The companies are dedicating their assets, resources and manufacturing capacities to create a high output of face masks. Once fully ramped up in four to five weeks, the companies expect to produce up to 10 million face masks per week in the U.S. and in Central America.
Dr. Peter Navarro, assistant to the President and director of the White House Office of Trade and Manufacturing Policy, worked with the coalition and helped expedite the production of these masks. The first face masks have been approved by the U.S. Dept. of Health and Human Services. President Trump had invoked the Defense Product Act (DPA) on March 18 to speed up and expand the supply of resources from the country’s industrial base, particularly to increase the production of medical supplies and equipment.
IFAI and other U.S. textile/nonwoven associations have urged the U.S. government to deem manufacturing facilities “essential.” In a joint statement issued March 19, IFAI, NCTO and the Association of the Nonwoven Fabrics Industry (INDA) said, “We are asking the administration and state and local authorities to provide greater certainty and clarity for our companies and employees and ask for a clear exclusion of our manufacturing operations from ‘Shelter in Place’ orders as the textile and nonwoven products that we make in the U.S. play an essential role in mitigating the shortages of critical supplies. Such a designation will help us avoid disruptions of vital goods and services during this challenging time.”
The companies noted above represent a few of the businesses that are stepping up to participate in producing necessary products. Many companies are pitching in on their own to ease the burden during the COVID-19 crisis.
Sourcing Journal reports that Milliken & Co., for example, said it has increased domestic production of its BioSmart fabric, which integrates anti-microbial protection into the most common medical products like scrubs, lab coats and privacy curtains. Manufactured in the U.S., BioSmart fabric is available through Prime Medical.
Jay Hertwig, senior vice president of global sales and marketing at Unifi Inc. said the company continues to receive orders from customers and its plants are still running and supplying yarn, fiber and other Unifi products to its manufacturing partners who make supplies for medical first responders, the military and the food packaging industry.
BarcoâUniforms announced its pledge to donate 10,000 scrubs each month for the duration of the coronavirus pandemic to health care professionals treating patients who have been infected. Donations will be prioritized and distributed based on requests made by health care teams, the company says, who submit a scrub donation request on Barco’s website (https://www.barcouniforms.com/). Scrub donations include all seven of Barco’s brand collections, including Barco OneTM, Grey’s AnatomyTM and SkechersTM by Barco.
AR Tech, an aerospace and medical equipment manufacturer, announces that its Patient Isolation Transportation Unit (PITU) is now ready for production. The unit encloses individuals suffering from highly contagious diseases like Covid 19, providing a secure barrier between the patient and medical staff. The product is pending final FDA approval but is ready for pre-order. The company says the initial production rate will be 25 within the first two weeks, followed by the ability to provide up to 75 a day as production is implemented.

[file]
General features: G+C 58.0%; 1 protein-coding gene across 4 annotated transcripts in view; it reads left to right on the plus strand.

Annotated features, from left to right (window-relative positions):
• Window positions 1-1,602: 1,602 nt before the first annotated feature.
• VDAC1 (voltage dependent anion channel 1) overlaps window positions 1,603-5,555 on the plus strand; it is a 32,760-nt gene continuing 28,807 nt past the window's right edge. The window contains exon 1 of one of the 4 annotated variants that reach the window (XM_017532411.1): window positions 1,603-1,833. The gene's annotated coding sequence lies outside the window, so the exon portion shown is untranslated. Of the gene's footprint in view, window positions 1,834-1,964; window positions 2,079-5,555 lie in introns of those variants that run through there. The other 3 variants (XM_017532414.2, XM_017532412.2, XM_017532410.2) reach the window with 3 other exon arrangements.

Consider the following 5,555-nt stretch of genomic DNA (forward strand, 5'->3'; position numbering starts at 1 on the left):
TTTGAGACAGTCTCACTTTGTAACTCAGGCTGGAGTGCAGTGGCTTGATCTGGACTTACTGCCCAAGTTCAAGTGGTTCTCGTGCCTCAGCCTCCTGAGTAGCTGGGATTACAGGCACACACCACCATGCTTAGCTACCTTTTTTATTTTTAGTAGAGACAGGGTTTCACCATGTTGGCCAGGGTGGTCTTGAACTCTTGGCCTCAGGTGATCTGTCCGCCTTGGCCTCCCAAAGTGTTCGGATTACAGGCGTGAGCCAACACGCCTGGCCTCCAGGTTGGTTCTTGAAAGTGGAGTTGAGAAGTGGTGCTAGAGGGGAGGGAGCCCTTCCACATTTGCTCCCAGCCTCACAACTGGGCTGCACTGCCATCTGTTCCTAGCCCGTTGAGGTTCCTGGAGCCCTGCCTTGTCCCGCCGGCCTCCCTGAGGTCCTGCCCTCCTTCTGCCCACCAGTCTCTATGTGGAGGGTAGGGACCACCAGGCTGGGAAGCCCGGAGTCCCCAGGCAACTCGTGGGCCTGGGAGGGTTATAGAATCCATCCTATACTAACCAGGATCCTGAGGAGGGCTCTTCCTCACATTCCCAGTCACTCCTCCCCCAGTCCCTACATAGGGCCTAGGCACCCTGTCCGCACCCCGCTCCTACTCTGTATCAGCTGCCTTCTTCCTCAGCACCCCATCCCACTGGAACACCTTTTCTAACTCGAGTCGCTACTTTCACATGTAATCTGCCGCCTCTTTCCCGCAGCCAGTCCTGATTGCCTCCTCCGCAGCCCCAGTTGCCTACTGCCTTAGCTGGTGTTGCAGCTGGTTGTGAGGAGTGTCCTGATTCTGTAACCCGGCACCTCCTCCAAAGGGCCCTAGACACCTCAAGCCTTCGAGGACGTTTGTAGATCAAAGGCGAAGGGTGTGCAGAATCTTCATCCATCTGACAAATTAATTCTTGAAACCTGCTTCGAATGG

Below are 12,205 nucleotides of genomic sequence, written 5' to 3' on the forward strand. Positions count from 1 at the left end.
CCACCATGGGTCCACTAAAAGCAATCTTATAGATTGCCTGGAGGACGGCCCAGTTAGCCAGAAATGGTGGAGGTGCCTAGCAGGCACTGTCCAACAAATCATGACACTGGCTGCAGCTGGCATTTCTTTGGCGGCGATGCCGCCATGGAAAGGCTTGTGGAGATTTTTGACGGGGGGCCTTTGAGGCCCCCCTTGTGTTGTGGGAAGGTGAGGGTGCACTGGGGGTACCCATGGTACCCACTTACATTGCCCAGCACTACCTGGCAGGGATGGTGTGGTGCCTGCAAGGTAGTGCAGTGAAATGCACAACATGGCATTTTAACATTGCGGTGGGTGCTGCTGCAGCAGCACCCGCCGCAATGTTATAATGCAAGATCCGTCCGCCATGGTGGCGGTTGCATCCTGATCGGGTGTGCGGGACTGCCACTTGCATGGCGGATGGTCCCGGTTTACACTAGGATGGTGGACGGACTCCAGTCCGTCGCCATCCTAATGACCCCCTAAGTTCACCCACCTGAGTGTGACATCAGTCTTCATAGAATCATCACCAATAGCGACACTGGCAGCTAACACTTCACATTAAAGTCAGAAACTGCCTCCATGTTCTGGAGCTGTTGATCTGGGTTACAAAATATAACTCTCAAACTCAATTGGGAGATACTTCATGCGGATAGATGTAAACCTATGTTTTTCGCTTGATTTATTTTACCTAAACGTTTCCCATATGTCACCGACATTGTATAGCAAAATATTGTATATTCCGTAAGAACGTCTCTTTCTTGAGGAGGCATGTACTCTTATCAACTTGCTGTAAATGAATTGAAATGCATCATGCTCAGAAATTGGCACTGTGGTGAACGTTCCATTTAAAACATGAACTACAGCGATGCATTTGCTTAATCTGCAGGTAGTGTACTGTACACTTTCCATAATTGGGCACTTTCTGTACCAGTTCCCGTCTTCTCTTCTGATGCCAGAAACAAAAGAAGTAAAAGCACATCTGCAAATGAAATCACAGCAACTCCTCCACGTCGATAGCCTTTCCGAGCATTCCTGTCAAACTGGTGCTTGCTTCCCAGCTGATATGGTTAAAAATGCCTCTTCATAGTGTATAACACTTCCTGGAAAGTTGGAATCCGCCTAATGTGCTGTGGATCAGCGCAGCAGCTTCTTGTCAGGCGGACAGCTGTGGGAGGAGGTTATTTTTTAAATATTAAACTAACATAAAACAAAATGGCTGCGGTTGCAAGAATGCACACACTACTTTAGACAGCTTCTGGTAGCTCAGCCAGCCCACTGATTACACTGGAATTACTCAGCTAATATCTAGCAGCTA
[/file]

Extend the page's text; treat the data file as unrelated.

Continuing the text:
Connecting diverse industries
But more expertise is required to pull all the parts together and get the needed products in the hands of health care facilities immediately. Insum, a Montreal software company, launched a global online platform to allow healthcare facilities worldwide to login and post needs for Personal Protection Equipment (PPE) in response to the COVID-19/Coronavirus pandemic.
Companies or organizations willing to donate hand-made products, such as masks, can connect with facilities by entering search data including country and state. Items are mailed or delivered to the perspective facility. Since its launch, the site has been utilized by facilities in Canada, as well as the U.S., Egypt and Philippines. (Access the Insum global online platform here: https://covid19masks.info/webapps/f?p=2222:1::::::)
The Electronic Components Industry Association (ECIA, www.ecianow.org) has requested the federal government to include the electronic components industry as an “essential business.” The Cybersecurity and Infrastructure Security Agency (CISA), within the Dept. of Homeland Security, received the request Thursday (March 26).
While it is ECIA’s interpretation that electronic component manufacturers and their supply chains are essential businesses, the CISA guidance document does not specifically mention the industry. The association is actively involved in the e-textiles and wearables segment of the textiles industry. ECIA is made up of the leading electronic component manufacturers, their manufacturer representatives and authorized distributors.